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4th Jul 2017

There are those of us in Britain who think it’s crazy that people still drink hot drinks on a hot summer’s day.  But anyone who’s lived in a hot climate like India, Australia or anywhere in Africa will tell you that there’s method to the madness.  Hot beverages have counterintuitive cooling powers and there’s research to prove it.  Anthony Bain, a PhD candidate at the Centre for Heart, Lung and Vascular Health at the University of British Columbia has investigated the physiological mechanics of the phenomenon to shed some light on why drinking hot drinks in hot weather actually works to cool us down.

We all know that when we’re hot, the body’s natural way to cool us down is through sweating.  Scientifically, the important bit is having sweat evaporate from our bodies.  When you delve into the science behind our physical reaction, you discover that our bodies sense changes in tissue temperature through a network of thermosensors located in our skin and in more central parts of our body which send signals to our brain (more specifically, the hypothalamus) which then triggers the sweat reaction we all experience in hot weather.  When we drink something hot, the thermosensors in our stomach become overactive and send strong signals to the hypothalamus indicating that we’re hot and need to cool down.  The hypothalamus reacts by causing an over-compensatory sweating response.  When the sweat evaporates from our skin, the heat energy we lose due to evaporation exceeds the heat energy gained by drinking the hot drink.  So it’s because our body overreacted to the hot drink that we end up feeling cooler as a result.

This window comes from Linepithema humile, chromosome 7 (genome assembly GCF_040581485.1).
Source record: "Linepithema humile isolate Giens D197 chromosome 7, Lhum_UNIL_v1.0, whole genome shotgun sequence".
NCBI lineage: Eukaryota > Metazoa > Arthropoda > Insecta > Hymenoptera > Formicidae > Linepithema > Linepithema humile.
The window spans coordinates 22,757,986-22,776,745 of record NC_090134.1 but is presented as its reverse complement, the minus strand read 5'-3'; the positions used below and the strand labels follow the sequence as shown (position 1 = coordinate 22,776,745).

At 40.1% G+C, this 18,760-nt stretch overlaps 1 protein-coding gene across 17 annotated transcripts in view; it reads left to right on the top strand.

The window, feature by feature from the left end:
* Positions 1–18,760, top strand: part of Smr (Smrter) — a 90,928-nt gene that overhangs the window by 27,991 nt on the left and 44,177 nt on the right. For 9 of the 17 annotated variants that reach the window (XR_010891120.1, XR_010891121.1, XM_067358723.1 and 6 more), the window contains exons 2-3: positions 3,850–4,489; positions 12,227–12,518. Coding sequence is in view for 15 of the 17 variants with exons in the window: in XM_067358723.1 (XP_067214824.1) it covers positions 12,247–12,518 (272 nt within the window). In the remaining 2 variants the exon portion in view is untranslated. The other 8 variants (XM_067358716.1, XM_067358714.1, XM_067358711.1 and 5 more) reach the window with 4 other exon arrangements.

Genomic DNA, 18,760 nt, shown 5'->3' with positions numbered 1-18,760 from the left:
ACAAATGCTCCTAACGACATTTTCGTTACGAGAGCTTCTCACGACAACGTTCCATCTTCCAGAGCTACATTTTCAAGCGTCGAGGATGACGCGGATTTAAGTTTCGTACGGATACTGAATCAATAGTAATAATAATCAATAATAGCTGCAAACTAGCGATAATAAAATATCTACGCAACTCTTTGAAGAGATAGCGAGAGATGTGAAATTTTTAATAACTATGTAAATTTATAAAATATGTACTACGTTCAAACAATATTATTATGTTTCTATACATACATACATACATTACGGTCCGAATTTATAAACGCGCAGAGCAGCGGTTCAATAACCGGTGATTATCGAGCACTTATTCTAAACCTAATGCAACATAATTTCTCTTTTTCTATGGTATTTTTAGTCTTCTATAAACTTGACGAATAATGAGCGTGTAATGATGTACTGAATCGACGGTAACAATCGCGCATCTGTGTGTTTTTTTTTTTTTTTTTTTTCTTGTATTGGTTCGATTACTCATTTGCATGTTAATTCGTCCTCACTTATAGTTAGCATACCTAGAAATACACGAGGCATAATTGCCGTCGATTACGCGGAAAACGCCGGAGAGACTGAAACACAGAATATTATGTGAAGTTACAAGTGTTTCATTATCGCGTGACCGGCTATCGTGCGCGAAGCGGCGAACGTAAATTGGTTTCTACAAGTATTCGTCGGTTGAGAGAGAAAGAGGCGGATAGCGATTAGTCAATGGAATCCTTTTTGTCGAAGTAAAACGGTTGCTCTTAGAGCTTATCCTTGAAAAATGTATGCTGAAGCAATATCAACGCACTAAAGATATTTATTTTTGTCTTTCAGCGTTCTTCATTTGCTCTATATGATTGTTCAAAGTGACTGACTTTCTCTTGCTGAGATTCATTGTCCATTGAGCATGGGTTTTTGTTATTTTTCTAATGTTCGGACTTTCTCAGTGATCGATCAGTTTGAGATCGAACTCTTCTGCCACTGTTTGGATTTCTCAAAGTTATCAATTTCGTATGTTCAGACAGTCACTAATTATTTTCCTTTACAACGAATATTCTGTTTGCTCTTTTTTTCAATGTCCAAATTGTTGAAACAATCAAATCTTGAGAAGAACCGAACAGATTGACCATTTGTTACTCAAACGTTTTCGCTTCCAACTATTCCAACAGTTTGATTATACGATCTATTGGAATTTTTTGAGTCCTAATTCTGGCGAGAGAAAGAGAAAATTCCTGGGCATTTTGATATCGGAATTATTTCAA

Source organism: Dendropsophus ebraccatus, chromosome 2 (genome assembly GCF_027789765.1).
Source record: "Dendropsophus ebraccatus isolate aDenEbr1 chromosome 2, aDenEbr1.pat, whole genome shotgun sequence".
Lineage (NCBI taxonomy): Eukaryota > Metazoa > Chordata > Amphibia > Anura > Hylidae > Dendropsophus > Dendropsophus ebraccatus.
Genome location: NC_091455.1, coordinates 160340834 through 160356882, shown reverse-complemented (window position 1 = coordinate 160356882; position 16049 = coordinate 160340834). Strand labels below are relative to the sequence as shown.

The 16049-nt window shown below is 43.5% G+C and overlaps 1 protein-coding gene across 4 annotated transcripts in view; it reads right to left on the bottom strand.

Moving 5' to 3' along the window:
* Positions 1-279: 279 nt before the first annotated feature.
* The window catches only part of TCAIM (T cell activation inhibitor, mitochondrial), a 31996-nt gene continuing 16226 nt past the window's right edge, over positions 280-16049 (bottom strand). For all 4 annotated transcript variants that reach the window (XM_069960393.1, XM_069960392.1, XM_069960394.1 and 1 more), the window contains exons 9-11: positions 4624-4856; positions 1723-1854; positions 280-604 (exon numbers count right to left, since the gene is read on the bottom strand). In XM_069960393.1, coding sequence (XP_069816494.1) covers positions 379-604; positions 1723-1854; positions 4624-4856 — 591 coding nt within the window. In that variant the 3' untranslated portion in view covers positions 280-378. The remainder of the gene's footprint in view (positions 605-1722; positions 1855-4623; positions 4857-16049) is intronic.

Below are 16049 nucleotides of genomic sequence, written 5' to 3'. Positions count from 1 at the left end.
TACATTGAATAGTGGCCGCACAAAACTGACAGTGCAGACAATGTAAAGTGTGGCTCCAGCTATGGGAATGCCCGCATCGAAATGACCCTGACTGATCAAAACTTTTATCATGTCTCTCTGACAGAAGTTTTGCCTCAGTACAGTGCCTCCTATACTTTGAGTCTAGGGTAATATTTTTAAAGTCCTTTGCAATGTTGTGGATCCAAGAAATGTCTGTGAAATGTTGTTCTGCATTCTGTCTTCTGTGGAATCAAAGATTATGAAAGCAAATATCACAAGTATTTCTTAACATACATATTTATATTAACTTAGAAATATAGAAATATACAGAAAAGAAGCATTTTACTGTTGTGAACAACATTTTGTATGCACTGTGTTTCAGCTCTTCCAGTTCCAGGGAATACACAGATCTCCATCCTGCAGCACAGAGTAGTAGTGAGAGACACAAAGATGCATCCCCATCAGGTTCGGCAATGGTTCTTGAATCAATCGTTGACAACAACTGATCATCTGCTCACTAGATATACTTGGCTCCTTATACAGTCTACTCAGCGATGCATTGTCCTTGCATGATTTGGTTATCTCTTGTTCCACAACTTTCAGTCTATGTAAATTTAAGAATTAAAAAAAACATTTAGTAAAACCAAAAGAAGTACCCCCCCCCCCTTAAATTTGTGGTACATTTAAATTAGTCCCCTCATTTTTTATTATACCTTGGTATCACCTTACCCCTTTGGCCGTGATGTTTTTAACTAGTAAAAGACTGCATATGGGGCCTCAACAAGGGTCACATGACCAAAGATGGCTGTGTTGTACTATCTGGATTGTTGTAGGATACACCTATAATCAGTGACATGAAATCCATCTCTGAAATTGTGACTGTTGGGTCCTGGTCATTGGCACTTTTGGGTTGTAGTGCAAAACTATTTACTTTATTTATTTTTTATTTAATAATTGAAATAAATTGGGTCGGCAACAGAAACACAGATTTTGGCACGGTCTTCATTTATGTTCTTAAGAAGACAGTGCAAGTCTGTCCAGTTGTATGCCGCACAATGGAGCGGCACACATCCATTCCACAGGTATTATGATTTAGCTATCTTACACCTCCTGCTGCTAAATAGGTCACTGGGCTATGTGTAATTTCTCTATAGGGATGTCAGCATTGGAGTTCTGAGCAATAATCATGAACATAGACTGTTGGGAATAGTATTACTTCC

So while it might seem crazy to drink a hot coffee on a hot day, it’s actually a great way to help cool us down.  And believe it or not, plenty of savvy Brits don’t give up on that daily caffeine habit just because it’s sunny and sweltering.  And 65% of takeaway coffee consumers partake in that daily habit in the morning.



Why your weird friends are drinking hot coffee in the summer by Melissa Dahl (Science of Us, NY Magazine).

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